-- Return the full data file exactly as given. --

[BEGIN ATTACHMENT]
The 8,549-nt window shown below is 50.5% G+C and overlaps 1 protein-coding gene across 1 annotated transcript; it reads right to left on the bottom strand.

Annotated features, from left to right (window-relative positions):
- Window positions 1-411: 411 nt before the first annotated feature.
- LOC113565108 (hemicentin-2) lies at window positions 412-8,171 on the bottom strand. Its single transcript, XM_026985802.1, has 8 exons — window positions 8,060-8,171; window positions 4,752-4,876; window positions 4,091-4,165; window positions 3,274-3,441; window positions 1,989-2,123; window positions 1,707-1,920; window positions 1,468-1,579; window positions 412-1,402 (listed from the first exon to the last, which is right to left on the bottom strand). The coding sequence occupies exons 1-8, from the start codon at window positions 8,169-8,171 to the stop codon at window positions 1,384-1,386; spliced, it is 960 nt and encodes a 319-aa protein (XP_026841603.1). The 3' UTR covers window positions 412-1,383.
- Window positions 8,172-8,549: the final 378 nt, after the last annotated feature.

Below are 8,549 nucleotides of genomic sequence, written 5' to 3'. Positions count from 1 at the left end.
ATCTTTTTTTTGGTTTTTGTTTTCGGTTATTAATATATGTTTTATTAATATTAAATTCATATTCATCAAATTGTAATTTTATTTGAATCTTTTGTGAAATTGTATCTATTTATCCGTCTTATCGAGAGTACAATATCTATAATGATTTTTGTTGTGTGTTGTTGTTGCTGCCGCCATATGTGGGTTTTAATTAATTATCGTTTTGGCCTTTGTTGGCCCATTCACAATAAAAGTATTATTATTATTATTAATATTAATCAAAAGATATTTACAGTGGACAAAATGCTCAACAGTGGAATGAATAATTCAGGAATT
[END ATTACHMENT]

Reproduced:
The 8,549-nt window shown below is 50.5% G+C and overlaps 1 protein-coding gene across 1 annotated transcript; it reads right to left on the bottom strand.

Annotated features, from left to right (window-relative positions):
- Window positions 1-411: 411 nt before the first annotated feature.
- LOC113565108 (hemicentin-2) lies at window positions 412-8,171 on the bottom strand. Its single transcript, XM_026985802.1, has 8 exons — window positions 8,060-8,171; window positions 4,752-4,876; window positions 4,091-4,165; window positions 3,274-3,441; window positions 1,989-2,123; window positions 1,707-1,920; window positions 1,468-1,579; window positions 412-1,402 (listed from the first exon to the last, which is right to left on the bottom strand). The coding sequence occupies exons 1-8, from the start codon at window positions 8,169-8,171 to the stop codon at window positions 1,384-1,386; spliced, it is 960 nt and encodes a 319-aa protein (XP_026841603.1). The 3' UTR covers window positions 412-1,383.
- Window positions 8,172-8,549: the final 378 nt, after the last annotated feature.

Below are 8,549 nucleotides of genomic sequence, written 5' to 3'. Positions count from 1 at the left end.
ATCTTTTTTTTGGTTTTTGTTTTCGGTTATTAATATATGTTTTATTAATATTAAATTCATATTCATCAAATTGTAATTTTATTTGAATCTTTTGTGAAATTGTATCTATTTATCCGTCTTATCGAGAGTACAATATCTATAATGATTTTTGTTGTGTGTTGTTGTTGCTGCCGCCATATGTGGGTTTTAATTAATTATCGTTTTGGCCTTTGTTGGCCCATTCACAATAAAAGTATTATTATTATTATTAATATTAATCAAAAGATATTTACAGTGGACAAAATGCTCAACAGTGGAATGAATAATTCAGGAATT